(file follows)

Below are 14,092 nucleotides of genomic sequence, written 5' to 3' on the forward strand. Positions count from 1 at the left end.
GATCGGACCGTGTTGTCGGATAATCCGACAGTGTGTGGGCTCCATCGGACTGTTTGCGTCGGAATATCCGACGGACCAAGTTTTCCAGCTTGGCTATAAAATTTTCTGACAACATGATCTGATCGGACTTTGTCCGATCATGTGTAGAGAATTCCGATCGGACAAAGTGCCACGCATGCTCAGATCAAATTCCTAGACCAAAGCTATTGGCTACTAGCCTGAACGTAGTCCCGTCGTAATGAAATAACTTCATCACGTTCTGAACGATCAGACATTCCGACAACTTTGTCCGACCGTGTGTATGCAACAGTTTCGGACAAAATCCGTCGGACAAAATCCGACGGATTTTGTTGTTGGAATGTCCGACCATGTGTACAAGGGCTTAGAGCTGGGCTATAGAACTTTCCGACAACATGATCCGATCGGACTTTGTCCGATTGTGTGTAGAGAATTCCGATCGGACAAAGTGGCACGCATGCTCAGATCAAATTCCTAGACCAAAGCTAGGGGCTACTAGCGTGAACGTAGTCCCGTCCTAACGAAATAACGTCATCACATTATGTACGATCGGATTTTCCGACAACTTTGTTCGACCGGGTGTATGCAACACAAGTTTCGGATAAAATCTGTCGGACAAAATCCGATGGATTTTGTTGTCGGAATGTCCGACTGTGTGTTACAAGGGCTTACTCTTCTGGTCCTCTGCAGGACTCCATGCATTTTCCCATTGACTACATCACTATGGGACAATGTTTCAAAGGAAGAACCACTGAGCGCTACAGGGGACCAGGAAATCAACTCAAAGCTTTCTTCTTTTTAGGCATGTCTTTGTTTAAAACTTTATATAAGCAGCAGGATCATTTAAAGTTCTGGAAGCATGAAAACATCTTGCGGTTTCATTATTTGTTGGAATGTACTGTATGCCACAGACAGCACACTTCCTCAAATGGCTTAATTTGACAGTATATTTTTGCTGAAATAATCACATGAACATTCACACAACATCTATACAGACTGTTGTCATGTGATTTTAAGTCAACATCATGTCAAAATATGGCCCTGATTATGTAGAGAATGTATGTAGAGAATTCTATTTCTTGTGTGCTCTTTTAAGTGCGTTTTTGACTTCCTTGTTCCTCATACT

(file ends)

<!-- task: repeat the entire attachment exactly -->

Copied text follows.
Below are 14,092 nucleotides of genomic sequence, written 5' to 3' on the forward strand. Positions count from 1 at the left end.
GATCGGACCGTGTTGTCGGATAATCCGACAGTGTGTGGGCTCCATCGGACTGTTTGCGTCGGAATATCCGACGGACCAAGTTTTCCAGCTTGGCTATAAAATTTTCTGACAACATGATCTGATCGGACTTTGTCCGATCATGTGTAGAGAATTCCGATCGGACAAAGTGCCACGCATGCTCAGATCAAATTCCTAGACCAAAGCTATTGGCTACTAGCCTGAACGTAGTCCCGTCGTAATGAAATAACTTCATCACGTTCTGAACGATCAGACATTCCGACAACTTTGTCCGACCGTGTGTATGCAACAGTTTCGGACAAAATCCGTCGGACAAAATCCGACGGATTTTGTTGTTGGAATGTCCGACCATGTGTACAAGGGCTTAGAGCTGGGCTATAGAACTTTCCGACAACATGATCCGATCGGACTTTGTCCGATTGTGTGTAGAGAATTCCGATCGGACAAAGTGGCACGCATGCTCAGATCAAATTCCTAGACCAAAGCTAGGGGCTACTAGCGTGAACGTAGTCCCGTCCTAACGAAATAACGTCATCACATTATGTACGATCGGATTTTCCGACAACTTTGTTCGACCGGGTGTATGCAACACAAGTTTCGGATAAAATCTGTCGGACAAAATCCGATGGATTTTGTTGTCGGAATGTCCGACTGTGTGTTACAAGGGCTTACTCTTCTGGTCCTCTGCAGGACTCCATGCATTTTCCCATTGACTACATCACTATGGGACAATGTTTCAAAGGAAGAACCACTGAGCGCTACAGGGGACCAGGAAATCAACTCAAAGCTTTCTTCTTTTTAGGCATGTCTTTGTTTAAAACTTTATATAAGCAGCAGGATCATTTAAAGTTCTGGAAGCATGAAAACATCTTGCGGTTTCATTATTTGTTGGAATGTACTGTATGCCACAGACAGCACACTTCCTCAAATGGCTTAATTTGACAGTATATTTTTGCTGAAATAATCACATGAACATTCACACAACATCTATACAGACTGTTGTCATGTGATTTTAAGTCAACATCATGTCAAAATATGGCCCTGATTATGTAGAGAATGTATGTAGAGAATTCTATTTCTTGTGTGCTCTTTTAAGTGCGTTTTTGACTTCCTTGTTCCTCATACT